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Kilkenny and Tipp – In A League Of Their Own?

by Aidan Elder | February 24, 2012

National Hurling League Odds

It feels like a long time since Kilkenny reminded the hurling world that they weren’t for the scrap heap just yet. In early September, they put the young upstarts of Tipperary in their place with a commanding display at Croke Park and since then we’ve been looking forward to resumption of the rivalry and seeing if anyone else can muscle in on the duopoly.

Describing it as an eventful off-season is like saying there’s a hint of ginger about Henry Shefflin. The off-the-pitch drama has come at a steady flow and the outcome of the upheaval means the start of the National Hurling League will be greeted with far more raised eyebrows than it normally would. Normally the Cats and Tipp reserve their one-upmanship until they’re out on the green stuff, but during the off-season, they brought competitiveness to the world of the shock retirement.

Even a Rolls Royce eventually builds up too many miles on the clock and although Eddie Brennan (33) was hardly decrepit, he decided to hang up his inter-county caman. That was understandable after more than a decade playing for Kilkenny and enough silverware to fill a GAA obsessed Aladdin’s cave. When the more youthful James ‘Cha’ Fitzpatrick (27) and John Dalton (26) decided upon their own self-imposed exile, there was more of a shock. Combined with the withdrawals of goalkeeper, PJ Ryan (34) and Micheal Kavanagh (32), the strength in depth of the panel has suddenly come into question. In reality, the Cats will simply dip into vast well of young talent and find a couple of replacements, but clearly they won’t be as experienced or as Championship-ready as they would like.

Not content with their rivals and neighbours hogging all the limelight, Tipp had one bombshell up their sleeve with the news that Lar Corbett was retiring from inter-county hurling. Despite being young enough not to remember when a time Mick O’Dwyer was considered the hot young managerial property of the GAA, he was one of the old hands of the squad and a key figure in providing leadership to the young panel. Then of course there’s all the points he scores. They miss him to some extent and a large part of the league campaign will be finding a formula that minimises the impact of his departure.

So to the first round of games and there must be no sense of leaving the best until last around the league headquarters because they jump right in with some cracking matches. Kilkenny and Tipp do battle in the Marble City on Sunday afternoon and with all the upheaval, making a prediction would be as ill-advised as telling Brian Cody that baseball caps are “soooooo early 90s”. It should be a great game and that’s as far as I’m prepared to go.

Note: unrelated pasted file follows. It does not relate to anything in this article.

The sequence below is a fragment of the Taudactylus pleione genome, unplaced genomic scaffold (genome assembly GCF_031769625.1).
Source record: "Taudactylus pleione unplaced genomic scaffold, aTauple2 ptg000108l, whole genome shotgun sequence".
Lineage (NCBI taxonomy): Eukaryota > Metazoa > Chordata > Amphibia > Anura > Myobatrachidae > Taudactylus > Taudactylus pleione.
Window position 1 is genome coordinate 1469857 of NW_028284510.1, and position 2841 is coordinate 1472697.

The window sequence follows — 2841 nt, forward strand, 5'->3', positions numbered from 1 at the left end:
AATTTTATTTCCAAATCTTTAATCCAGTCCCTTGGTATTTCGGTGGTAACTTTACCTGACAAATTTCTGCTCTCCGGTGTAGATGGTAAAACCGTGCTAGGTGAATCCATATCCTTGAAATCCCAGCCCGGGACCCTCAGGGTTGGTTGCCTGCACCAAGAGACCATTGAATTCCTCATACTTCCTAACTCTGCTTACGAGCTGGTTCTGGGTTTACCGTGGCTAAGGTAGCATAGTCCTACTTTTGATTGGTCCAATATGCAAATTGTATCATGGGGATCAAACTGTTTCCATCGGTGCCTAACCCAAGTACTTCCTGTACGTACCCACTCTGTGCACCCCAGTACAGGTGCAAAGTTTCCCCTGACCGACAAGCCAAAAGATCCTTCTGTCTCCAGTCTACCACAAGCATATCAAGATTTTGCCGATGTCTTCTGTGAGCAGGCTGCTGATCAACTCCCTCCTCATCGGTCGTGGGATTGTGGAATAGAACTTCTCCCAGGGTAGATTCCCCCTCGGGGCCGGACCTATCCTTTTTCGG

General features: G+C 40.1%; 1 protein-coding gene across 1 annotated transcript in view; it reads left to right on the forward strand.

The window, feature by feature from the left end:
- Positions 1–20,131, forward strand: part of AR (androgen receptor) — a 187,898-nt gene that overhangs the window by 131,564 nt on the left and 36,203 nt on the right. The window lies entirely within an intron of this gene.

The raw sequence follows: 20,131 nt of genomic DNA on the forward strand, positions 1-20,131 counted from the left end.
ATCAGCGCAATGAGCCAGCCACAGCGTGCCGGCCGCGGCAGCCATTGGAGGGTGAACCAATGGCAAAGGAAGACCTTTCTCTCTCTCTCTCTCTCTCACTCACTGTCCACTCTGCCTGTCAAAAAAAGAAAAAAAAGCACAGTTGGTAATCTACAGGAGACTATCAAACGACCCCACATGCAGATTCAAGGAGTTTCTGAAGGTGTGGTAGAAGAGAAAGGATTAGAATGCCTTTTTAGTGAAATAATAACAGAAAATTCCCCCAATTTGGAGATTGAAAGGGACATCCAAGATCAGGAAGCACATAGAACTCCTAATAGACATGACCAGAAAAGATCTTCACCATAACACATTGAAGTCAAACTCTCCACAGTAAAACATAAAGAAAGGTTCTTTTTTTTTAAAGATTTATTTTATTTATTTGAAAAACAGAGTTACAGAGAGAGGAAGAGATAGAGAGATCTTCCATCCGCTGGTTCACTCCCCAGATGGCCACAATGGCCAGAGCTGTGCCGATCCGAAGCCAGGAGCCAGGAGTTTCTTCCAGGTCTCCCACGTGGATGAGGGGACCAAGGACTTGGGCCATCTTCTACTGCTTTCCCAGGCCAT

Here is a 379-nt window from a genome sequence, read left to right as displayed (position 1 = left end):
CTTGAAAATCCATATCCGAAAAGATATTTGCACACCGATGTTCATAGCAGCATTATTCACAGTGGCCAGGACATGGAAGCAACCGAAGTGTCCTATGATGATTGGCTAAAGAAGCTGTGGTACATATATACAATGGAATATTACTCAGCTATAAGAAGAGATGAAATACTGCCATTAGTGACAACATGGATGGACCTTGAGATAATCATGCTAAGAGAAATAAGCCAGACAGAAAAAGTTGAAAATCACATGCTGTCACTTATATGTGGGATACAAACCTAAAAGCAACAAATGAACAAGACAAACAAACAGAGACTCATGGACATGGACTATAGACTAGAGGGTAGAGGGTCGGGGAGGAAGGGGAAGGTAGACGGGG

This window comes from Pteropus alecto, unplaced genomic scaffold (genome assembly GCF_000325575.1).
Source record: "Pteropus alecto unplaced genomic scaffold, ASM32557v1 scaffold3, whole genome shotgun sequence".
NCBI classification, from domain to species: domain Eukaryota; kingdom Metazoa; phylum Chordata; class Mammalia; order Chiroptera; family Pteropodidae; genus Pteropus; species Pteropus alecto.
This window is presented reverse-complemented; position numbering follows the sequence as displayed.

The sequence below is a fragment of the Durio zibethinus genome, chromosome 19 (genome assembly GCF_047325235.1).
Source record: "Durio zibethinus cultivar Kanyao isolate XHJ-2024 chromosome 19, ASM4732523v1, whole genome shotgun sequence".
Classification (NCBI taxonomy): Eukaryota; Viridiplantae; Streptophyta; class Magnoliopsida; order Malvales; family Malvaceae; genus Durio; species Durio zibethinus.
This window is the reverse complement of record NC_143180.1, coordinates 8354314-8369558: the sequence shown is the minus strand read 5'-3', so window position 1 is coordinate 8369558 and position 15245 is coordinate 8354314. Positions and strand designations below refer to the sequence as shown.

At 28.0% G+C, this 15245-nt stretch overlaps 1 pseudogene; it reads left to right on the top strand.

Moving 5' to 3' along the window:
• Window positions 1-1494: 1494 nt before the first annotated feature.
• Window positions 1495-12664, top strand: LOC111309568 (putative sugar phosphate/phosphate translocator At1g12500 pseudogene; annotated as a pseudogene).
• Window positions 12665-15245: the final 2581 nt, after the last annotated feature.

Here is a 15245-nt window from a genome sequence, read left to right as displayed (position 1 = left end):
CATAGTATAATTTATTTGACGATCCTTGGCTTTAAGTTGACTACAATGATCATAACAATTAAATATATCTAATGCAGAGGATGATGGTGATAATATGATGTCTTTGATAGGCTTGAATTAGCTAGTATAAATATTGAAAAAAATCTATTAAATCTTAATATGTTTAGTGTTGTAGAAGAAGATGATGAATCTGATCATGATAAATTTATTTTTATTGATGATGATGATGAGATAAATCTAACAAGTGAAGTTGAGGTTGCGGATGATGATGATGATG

Under the Blue Wave strategy for global domination, Dublin need to win an All Ireland title of one description or another approximately every eight minutes. That heaps huge pressure on Anthony Daly, firstly to make a decent fist of defending their league title and secondly, to make further progress in the All Ireland. He has set a target of a Leinster title for his team and the road to making that happen starts against Galway. It’s unfair to label the Tribesmen a ‘one man team’, but without Joe Canning, they look a lot less elite. They have to do without his services for a few weeks and that will add to the sense of disruption as Anthony Cunningham looks to put his stamp on the job.

Before all that however, there’s something of a Munster hurling bonanza as a couple of sets of neighbours take their grievances to the hurling pitch. Davy Fitz brings his brand of high-pitched whining back home to Clare as he begins the county’s latest bid to pretend it’s still the mid-90s. His first game of note sees his team make the short trip to Limerick. Meanwhile, in Waterford they begin life after Fitzy. The one consolation is they don’t have to waste much time polishing silverware and can concentrate on starting afresh under Michael Ryan. They start the process against a Cork team who endured one of their most disappointing campaigns in recent history when they failed to reach last year’s quarter-finals. Jimmy Barry-Murphy has been drafted in to rebuild the Rebels. He has mountains of medals from his exploits as a dual hero for the county, but returning Cork to the top of the pile from this low point might actually be enough for his to be considered a Leeside version of Jesus. The league won’t make or break his plans, but they’ll give us an idea of what level of miracle to expect from him.

Related Links
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